On the stage of Spark Summit this morning, Databricks CEO Ali Ghodsi announced a Serverless Platform for Apache Spark — welcome news for developers looking to reduce time spent on cluster management. The move to simplify developer experiences is set to be a major theme of the event overall. In addition to Serverless, Ghodsi also introduced Deep Learning Pipelines, a library that makes it easy to mix deep learning frameworks with Spark.
If you haven’t been following the latest developments in cloud-based data processing, Databricks is the commercial manifestation of the open-source Apache Spark project. The company’s engineers spend their days building tools to support the Spark ecosystem, like those being announced today.
As data becomes a larger part of decision making within large enterprises, new users are facing the daunting challenge of dealing with data pipelines and cloud infrastructure. Counter to what you might think, serverless doesn’t literally mean that data manipulation occurs without servers. It merely means that users can accomplish tasks by drawing from one managed pool of computing resources — alleviating the need for every user to have to perform low-level tinkering.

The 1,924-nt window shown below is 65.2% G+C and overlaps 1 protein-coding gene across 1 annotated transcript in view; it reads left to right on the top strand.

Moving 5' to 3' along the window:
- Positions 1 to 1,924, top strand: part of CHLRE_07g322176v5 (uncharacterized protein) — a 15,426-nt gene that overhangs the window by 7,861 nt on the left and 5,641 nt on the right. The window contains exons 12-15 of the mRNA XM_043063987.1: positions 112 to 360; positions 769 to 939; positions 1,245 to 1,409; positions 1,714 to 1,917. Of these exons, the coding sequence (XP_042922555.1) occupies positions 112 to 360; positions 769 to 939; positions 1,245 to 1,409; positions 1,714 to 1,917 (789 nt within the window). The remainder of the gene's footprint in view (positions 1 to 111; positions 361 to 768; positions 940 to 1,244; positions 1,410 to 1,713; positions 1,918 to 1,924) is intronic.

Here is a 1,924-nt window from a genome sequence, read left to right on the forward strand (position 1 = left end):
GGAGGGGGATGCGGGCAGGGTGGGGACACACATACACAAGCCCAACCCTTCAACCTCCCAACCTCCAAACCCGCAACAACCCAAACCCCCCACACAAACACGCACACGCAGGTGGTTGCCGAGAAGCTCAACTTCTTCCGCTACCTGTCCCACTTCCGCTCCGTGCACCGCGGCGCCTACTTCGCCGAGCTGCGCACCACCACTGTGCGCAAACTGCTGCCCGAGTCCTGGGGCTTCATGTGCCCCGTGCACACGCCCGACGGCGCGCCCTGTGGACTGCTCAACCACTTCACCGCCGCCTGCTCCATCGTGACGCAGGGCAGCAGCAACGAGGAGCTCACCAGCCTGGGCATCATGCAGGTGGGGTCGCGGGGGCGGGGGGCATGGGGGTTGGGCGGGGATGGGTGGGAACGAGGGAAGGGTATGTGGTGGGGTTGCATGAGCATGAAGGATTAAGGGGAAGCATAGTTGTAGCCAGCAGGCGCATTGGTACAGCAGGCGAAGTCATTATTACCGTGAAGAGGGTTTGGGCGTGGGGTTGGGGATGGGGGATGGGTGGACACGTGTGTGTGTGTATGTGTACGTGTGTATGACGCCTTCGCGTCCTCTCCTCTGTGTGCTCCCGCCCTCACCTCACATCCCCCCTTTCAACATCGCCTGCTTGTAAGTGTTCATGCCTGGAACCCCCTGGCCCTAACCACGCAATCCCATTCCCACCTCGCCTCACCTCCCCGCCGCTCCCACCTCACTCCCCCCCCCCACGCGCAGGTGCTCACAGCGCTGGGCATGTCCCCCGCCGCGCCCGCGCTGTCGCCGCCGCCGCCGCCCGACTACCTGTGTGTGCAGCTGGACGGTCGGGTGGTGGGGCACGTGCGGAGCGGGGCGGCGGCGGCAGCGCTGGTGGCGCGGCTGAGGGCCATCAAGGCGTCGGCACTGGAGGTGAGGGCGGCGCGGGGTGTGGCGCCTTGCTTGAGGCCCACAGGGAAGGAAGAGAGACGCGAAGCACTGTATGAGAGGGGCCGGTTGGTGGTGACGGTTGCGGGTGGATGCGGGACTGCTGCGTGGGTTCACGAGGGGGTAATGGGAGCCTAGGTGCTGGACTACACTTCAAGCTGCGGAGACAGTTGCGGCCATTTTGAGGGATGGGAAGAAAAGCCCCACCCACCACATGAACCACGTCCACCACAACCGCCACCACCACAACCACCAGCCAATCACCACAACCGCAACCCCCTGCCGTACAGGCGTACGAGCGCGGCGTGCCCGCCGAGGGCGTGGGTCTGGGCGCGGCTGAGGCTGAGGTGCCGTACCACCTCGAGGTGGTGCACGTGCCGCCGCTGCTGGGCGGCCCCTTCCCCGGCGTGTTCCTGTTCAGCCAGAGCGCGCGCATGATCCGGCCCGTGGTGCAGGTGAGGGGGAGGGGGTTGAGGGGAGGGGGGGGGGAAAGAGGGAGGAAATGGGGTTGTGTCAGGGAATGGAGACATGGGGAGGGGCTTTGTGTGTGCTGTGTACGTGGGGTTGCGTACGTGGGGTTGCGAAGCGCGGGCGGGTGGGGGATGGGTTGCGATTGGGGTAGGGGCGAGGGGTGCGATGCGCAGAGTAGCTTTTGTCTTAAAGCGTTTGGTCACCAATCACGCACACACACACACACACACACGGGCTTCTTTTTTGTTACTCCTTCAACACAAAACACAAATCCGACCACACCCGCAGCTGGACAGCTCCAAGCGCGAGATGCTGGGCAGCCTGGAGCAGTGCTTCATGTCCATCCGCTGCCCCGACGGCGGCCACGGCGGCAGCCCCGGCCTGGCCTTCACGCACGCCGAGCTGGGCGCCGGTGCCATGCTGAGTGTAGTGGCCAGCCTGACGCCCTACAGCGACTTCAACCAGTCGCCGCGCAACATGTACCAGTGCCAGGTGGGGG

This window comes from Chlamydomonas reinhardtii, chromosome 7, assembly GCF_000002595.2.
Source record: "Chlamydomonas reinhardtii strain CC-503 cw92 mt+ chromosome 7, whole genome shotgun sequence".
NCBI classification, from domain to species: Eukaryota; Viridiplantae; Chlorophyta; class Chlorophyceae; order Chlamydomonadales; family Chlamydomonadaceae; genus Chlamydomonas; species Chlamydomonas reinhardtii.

“SQL is stateless so it isn’t hard to work with, but making data science serverless is hard because it has states,” Ghodsi explained to me in an interview.
If Serverless is Databricks attempt at breath, Deep Learning Pipelines is the company’s attempt at depth. I still wouldn’t say that TensorFlow and other comparative deep learning frameworks are “easy” to use, but they’re a heck of a lot easier to use than LISP. This has made deep learning part of an increasing number of workflows, even if its use isn’t quite commonplace yet.
“If you want to distribute TensorFlow, you have to construct graphs manually and direct what goes to what machine,” added Ghodsi. “That’s really hard if you want to run on 100 machines.”
Databricks’ new open-source library enables developers to convert deep learning models into SQL functions. Users can perform transfer learning with Spark MLlib Pipelines and reap the benefits of distributing computing with Spark.
Lastly, Ghodsi noted that Databricks’ Structured Streaming is now generally available. The API supports the processing of sequential data streams. The company says that it prioritized minimizing latency during the Structured Streaming development process. This ultimately has both cost and speed implications for customers dealing with problems like anomaly detection.
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